Dear Senator Brown:
Thank you for your response by email which I received on the 28th of February to a website correspondence I gave to you on the 18th of February. I appreciate that you are a very busy man with many correspondences to answer. My original letter and your response are attached to this letter. By way of reintroduction, I am an American citizen living abroad in the United Kingdom and my voter registration is with the town of Framingham, MA. This letter finds you by post and by fax.
I have found your response to be unsatisfactory as it seemed to miss the point of my query. The response offers assurances about the safety and necessity of several security procedures employed by the TSA, the merits of which I have not disputed. I brought to your attention a case whereby TSA agents, supported by local police, invoked arbitrary and assumed powers to interfere with the legal activities of an air traveller who insisted upon asserting his rights. There is evidence suggesting that this exercise of arbitrary powers by agents of the Department of Homeland Security in general and the TSA in particular is commonplace. Phil Mocek of Seattle, Washington was arrested at an airport in Albuquerque, New Mexico and charged with four separate offences for using a video recording device during a TSA screening and for failing to desist and provide identification when ordered to. The case went to court. The jury found him Not Guilty on all charges solely on the weakness of the prosecution's case. Despite this, there is little reason to believe that the TSA will correct this type of behaviour. There has been no disciplinary action against any of the officials involved, nor has there been any indication of corrective action on the part of the TSA.
To make matters worse, the TSA do not publish their standard operating procedures and have refused a Freedom of Information Act request by a group called the Identity Project for the disclosure of these, creating an impossible situation for an air traveller wishing to assert his or her rights. Here is more information on the Identity Project in relation to this case: http://www.papersplease.org/wp/mocek/ . Here is the (very late) response they received after a Freedom of Information Request. This has been appealed: http://papersplease.org/wp/wp-content/uploads/2011/01/tsa10-0179-appeal-attach-5jan2011.pdf.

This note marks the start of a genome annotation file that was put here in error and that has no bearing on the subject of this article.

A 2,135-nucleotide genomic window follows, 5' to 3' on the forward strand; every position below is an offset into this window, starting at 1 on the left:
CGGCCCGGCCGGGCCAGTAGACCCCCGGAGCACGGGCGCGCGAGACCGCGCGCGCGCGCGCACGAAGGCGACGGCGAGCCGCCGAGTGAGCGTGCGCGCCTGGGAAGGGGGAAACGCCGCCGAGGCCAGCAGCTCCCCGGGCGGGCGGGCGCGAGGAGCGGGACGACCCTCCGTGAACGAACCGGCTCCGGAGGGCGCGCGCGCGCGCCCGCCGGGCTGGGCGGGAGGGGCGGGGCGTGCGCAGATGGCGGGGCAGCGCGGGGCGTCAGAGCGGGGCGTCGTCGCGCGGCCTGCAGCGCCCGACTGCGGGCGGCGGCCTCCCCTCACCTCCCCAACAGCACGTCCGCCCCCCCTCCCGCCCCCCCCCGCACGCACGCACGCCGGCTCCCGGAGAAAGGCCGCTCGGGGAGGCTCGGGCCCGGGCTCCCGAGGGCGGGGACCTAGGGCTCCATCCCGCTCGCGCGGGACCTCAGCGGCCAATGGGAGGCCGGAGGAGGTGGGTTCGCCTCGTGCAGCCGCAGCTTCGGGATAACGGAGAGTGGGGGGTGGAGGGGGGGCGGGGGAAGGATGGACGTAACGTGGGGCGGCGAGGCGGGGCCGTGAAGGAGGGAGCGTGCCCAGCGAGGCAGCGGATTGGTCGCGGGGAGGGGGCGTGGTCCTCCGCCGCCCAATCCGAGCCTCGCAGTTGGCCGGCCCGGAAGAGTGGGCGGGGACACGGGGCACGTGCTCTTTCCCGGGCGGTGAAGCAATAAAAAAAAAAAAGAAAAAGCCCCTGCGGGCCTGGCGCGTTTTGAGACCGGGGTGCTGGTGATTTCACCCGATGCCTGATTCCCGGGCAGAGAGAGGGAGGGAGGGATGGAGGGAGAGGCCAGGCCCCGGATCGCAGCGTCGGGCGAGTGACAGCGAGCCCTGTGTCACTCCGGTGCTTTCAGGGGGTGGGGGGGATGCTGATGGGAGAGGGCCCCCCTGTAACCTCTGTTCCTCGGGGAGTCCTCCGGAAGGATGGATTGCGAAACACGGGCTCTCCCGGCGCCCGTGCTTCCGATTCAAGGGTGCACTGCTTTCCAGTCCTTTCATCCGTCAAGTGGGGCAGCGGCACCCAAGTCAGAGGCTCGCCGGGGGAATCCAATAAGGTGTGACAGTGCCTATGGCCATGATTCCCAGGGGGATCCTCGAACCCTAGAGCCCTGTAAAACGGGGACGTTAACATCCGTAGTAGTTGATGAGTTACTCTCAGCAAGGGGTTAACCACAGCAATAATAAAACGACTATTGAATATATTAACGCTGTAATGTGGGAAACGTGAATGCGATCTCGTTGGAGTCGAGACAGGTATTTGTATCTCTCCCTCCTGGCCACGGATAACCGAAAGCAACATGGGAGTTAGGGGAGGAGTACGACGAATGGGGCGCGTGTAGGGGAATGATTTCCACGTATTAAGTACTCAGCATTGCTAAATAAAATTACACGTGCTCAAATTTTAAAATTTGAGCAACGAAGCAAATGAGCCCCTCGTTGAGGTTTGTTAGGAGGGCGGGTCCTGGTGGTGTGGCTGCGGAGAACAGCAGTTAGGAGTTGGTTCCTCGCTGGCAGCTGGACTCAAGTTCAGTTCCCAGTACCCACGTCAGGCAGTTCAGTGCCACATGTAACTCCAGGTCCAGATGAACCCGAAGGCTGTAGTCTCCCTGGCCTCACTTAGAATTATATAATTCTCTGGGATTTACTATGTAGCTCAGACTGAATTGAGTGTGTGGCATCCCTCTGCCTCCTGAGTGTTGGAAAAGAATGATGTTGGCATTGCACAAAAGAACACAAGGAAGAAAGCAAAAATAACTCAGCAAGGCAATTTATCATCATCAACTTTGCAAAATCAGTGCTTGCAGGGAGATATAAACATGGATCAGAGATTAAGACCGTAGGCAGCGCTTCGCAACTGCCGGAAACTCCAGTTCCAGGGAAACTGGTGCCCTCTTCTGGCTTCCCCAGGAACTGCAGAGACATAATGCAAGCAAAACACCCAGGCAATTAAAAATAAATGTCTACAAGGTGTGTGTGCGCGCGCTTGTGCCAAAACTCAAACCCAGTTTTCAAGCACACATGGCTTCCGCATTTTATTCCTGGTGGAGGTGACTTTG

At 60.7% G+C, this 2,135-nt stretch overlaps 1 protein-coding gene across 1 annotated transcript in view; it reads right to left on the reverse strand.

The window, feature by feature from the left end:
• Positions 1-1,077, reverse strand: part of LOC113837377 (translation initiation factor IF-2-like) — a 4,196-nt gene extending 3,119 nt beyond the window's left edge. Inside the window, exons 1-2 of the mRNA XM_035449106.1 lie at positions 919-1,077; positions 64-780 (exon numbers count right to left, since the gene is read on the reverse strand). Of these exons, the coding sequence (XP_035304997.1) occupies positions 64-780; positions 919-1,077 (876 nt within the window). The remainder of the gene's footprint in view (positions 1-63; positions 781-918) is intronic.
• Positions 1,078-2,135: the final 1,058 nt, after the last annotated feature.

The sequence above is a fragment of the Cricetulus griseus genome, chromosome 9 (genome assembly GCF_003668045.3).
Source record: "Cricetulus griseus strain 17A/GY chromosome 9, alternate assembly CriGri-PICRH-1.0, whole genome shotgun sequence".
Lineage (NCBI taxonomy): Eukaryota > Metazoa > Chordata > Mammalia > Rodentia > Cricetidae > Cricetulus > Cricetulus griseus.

I hope you will agree with me that any law enforcement or security agency must publish its regulations and codes of conduct and practice in relation to the manner in which it interfaces with the public that it serves. Accountability demands this. TSA agents are human beings with varying levels of training, of varying qualities of judgement and with imperfect understanding of the law and their roles. As such, they cannot be relied upon at all times to carry out their duties in accordance with applicable laws. When a TSA agent (or any security or law enforcement official) abuses the power he is given or misapplies it, there should at the very least be retraining specified. There is a strong public interest in the publication of these crucial procedures; indeed the public has a right to scrutinize them. How else can members of the public understand how they are required to comply? This refusal is utterly unacceptable especially in light of the fact that private security firms may obtain access to these procedures in order to become TSA compliant. In the event that you have not fully familiarized yourself with the case I have outlined and the concerns I have voiced, please do so now by rereading my initial letter and following any of the supporting web links you might find useful for clarification. Thank you for your continued attention to this matter.